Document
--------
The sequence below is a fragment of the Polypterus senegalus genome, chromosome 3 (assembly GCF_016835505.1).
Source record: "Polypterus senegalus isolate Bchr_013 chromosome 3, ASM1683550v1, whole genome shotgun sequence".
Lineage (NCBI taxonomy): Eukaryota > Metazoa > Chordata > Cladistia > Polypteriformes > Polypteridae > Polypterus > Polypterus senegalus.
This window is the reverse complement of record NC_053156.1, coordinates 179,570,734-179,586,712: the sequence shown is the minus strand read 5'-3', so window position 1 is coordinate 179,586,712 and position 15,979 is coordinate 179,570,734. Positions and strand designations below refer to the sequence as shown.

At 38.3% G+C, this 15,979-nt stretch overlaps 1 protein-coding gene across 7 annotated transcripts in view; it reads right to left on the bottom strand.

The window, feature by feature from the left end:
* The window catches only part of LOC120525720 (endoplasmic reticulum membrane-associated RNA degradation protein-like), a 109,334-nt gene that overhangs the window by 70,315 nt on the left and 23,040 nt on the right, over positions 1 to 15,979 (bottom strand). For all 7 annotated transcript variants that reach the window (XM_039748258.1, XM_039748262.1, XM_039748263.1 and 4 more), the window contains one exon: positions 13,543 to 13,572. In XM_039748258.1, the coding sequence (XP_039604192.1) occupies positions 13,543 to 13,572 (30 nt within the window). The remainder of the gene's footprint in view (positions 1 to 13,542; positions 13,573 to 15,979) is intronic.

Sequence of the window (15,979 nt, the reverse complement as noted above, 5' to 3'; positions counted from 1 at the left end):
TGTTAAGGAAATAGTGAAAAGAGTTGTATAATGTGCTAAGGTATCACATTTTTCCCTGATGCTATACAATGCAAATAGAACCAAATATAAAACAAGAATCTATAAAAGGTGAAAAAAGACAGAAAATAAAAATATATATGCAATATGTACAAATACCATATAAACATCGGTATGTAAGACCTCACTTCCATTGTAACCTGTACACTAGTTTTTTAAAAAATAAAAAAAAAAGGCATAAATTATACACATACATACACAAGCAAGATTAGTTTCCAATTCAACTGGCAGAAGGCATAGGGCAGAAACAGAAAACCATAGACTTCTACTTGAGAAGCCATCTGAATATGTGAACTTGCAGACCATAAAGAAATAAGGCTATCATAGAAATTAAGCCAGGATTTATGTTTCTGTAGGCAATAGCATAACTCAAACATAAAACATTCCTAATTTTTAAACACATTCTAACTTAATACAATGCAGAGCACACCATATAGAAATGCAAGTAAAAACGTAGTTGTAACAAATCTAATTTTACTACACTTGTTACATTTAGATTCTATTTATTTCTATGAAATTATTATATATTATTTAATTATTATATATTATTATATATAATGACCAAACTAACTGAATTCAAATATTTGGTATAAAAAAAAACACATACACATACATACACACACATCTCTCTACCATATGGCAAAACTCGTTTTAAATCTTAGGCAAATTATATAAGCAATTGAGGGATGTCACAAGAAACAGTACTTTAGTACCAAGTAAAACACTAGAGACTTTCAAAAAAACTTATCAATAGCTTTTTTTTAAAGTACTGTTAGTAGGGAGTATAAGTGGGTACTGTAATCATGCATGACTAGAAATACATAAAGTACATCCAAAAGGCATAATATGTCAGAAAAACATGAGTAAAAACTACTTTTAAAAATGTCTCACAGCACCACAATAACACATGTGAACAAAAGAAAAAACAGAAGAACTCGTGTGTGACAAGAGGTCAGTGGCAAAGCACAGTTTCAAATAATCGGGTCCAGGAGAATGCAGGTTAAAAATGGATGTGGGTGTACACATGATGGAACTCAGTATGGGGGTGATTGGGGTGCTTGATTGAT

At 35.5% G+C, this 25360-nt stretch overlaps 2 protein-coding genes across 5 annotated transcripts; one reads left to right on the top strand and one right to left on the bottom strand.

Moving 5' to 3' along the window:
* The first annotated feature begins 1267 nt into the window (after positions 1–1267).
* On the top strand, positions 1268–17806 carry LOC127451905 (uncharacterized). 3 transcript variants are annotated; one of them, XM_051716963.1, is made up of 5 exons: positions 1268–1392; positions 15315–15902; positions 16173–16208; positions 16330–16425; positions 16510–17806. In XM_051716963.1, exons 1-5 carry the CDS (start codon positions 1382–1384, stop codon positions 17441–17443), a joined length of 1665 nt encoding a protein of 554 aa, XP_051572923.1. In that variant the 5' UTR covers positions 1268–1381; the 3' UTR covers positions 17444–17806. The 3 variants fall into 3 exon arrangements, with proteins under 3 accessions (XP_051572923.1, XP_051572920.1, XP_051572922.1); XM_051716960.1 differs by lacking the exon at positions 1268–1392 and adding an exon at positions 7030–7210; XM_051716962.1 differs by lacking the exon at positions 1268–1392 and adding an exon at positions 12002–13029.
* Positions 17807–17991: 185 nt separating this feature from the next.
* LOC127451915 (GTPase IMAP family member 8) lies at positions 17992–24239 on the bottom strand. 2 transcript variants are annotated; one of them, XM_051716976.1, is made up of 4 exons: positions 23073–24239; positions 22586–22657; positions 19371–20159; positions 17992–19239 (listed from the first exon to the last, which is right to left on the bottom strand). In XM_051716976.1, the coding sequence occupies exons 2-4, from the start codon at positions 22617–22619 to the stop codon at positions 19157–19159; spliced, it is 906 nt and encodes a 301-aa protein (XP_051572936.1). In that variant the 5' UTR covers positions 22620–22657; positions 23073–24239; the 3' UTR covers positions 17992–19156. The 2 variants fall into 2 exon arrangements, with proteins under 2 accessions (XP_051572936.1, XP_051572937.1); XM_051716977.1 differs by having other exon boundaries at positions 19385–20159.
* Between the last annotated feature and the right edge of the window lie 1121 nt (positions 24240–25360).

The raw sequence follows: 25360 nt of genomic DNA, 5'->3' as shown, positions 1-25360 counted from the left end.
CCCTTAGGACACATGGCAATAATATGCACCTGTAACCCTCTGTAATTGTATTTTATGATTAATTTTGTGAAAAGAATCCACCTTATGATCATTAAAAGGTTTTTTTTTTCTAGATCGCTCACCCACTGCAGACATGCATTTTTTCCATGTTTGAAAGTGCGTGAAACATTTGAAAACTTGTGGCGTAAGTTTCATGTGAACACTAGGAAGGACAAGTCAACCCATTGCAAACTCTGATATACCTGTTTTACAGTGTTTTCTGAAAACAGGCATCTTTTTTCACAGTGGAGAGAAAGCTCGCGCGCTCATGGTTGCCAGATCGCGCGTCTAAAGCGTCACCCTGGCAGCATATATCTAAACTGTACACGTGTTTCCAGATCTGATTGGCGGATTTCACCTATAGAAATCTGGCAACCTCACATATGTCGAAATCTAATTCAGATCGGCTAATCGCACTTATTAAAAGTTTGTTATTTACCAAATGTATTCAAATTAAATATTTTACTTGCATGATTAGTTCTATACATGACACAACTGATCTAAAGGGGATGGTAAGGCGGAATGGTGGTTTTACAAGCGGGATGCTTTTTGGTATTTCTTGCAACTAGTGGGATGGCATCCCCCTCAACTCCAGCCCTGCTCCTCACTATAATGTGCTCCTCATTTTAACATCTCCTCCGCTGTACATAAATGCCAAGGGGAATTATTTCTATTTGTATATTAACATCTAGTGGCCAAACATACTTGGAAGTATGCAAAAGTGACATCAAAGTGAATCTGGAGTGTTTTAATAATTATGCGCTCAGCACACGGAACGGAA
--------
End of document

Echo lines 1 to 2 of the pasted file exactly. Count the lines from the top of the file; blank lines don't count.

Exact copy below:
The sequence below is a fragment of the Polypterus senegalus genome, chromosome 3 (assembly GCF_016835505.1).
Source record: "Polypterus senegalus isolate Bchr_013 chromosome 3, ASM1683550v1, whole genome shotgun sequence".